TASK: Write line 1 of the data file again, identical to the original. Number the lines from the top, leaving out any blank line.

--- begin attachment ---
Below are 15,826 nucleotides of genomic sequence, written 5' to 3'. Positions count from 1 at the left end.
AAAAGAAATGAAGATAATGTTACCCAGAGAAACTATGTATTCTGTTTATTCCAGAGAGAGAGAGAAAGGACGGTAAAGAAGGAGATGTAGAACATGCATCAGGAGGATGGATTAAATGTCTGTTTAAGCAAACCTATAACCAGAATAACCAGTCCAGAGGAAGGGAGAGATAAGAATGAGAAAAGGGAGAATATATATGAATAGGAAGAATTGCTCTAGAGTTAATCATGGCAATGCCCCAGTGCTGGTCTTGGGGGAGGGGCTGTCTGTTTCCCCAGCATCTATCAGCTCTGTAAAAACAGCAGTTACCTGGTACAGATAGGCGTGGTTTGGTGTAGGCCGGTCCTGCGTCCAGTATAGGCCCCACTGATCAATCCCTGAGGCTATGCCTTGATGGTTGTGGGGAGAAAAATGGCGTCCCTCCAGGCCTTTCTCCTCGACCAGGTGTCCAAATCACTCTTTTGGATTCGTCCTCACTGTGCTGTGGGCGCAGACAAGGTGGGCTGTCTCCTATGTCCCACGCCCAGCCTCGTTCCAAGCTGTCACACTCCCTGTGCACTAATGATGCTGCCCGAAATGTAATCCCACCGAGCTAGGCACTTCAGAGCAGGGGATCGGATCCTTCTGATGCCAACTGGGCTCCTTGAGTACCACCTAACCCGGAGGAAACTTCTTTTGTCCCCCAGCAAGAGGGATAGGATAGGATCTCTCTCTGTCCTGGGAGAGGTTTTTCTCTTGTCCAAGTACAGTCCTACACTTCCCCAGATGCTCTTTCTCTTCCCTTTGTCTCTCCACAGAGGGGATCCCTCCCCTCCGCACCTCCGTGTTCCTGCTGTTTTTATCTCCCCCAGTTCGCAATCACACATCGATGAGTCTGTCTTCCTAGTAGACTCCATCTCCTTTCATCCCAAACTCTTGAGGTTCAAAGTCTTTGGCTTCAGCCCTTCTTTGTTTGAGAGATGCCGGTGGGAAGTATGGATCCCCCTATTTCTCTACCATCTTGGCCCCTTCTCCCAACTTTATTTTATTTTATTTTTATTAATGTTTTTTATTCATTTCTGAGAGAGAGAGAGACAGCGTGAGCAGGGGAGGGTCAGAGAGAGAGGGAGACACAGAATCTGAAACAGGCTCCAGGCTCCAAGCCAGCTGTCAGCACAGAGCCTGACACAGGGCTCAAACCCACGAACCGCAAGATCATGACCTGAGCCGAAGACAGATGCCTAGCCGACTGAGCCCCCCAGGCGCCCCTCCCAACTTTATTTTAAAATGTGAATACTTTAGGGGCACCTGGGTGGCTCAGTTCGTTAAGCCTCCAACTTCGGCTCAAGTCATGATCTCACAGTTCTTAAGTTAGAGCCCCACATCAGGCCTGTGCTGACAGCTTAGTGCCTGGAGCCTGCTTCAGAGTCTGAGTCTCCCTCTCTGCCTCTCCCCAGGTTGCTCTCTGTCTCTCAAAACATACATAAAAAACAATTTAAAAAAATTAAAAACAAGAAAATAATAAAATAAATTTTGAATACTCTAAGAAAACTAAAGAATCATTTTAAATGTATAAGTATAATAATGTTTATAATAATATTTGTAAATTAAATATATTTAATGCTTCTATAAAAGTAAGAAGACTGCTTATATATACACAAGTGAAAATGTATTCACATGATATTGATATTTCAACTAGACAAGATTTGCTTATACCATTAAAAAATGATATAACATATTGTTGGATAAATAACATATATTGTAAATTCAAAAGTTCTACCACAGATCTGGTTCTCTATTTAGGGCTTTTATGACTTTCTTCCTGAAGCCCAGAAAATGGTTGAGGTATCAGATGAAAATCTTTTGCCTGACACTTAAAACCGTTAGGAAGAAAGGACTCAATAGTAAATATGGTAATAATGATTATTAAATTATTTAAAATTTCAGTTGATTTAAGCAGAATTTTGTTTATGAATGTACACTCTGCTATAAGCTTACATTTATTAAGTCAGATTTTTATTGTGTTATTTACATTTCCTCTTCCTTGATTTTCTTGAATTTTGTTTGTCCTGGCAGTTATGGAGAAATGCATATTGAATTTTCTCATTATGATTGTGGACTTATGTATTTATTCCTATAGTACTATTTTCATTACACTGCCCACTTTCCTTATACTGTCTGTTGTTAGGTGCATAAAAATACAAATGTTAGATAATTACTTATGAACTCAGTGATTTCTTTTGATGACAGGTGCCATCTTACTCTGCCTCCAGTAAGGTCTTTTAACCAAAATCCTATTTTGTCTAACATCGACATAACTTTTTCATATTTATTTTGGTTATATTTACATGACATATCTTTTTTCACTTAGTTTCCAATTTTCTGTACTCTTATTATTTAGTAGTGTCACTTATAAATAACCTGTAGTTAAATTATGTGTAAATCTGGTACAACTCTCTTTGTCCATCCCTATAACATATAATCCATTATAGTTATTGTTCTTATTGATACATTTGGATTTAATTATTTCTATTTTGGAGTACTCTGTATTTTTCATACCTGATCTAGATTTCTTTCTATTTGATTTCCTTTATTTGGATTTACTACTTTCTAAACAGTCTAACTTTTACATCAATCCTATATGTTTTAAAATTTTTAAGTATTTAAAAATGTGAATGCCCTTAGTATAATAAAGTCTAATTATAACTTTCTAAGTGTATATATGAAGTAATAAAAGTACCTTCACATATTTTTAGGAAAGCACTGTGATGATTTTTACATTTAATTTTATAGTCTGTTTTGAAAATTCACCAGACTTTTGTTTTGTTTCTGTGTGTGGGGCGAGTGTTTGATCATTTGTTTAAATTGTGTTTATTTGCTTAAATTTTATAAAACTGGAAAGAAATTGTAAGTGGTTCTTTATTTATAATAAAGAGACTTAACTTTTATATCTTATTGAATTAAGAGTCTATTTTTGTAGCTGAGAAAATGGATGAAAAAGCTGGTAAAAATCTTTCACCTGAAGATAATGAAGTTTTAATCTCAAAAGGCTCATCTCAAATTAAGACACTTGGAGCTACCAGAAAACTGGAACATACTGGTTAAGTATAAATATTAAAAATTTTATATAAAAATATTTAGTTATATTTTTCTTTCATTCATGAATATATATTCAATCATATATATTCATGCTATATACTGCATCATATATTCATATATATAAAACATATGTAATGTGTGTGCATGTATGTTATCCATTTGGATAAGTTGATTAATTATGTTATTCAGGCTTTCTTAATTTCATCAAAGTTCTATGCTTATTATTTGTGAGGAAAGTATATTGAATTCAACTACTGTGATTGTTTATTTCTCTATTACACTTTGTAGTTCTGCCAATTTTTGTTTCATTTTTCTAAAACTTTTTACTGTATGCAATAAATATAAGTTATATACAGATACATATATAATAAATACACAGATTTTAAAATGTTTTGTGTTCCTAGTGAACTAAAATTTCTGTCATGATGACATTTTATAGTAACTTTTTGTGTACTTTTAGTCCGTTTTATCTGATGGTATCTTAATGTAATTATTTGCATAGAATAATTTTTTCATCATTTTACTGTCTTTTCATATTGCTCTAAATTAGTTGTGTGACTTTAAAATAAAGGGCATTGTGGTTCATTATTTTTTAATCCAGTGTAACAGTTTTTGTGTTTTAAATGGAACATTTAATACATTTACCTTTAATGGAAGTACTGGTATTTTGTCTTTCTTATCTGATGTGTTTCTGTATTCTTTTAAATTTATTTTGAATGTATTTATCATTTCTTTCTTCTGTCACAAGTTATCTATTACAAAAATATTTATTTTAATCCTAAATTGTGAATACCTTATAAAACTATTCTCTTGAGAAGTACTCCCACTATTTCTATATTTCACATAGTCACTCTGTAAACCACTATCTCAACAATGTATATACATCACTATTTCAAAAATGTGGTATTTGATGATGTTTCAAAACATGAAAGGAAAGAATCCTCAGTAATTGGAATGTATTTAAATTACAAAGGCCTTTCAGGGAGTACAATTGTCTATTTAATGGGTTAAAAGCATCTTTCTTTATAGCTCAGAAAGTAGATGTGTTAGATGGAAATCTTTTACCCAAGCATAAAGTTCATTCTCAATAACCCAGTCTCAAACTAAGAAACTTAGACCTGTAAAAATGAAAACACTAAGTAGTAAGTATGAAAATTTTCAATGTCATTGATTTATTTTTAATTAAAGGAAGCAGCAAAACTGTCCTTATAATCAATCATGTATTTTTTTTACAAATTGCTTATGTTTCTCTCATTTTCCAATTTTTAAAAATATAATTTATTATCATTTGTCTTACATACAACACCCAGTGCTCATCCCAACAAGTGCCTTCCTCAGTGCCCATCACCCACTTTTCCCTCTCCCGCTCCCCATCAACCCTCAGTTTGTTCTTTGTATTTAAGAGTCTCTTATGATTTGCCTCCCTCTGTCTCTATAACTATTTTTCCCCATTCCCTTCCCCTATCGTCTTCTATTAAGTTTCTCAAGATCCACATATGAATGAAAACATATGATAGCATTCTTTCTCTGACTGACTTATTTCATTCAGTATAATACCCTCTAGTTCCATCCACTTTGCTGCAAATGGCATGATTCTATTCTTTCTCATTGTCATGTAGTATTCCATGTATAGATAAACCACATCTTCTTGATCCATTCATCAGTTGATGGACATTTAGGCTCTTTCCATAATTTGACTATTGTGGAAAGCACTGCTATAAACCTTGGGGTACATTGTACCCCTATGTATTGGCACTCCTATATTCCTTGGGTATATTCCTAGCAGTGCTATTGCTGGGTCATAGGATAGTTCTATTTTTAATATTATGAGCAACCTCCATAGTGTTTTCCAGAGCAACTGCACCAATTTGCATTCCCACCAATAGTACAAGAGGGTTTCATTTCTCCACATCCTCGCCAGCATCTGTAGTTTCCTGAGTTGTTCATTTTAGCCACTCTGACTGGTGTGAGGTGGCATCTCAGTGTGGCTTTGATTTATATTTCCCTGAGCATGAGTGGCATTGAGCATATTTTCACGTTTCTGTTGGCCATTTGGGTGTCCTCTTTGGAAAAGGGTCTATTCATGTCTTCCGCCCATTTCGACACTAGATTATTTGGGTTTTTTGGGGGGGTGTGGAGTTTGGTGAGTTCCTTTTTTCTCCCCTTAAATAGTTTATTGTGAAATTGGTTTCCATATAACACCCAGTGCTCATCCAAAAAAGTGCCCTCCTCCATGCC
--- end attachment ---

Below are 15,826 nucleotides of genomic sequence, written 5' to 3'. Positions count from 1 at the left end.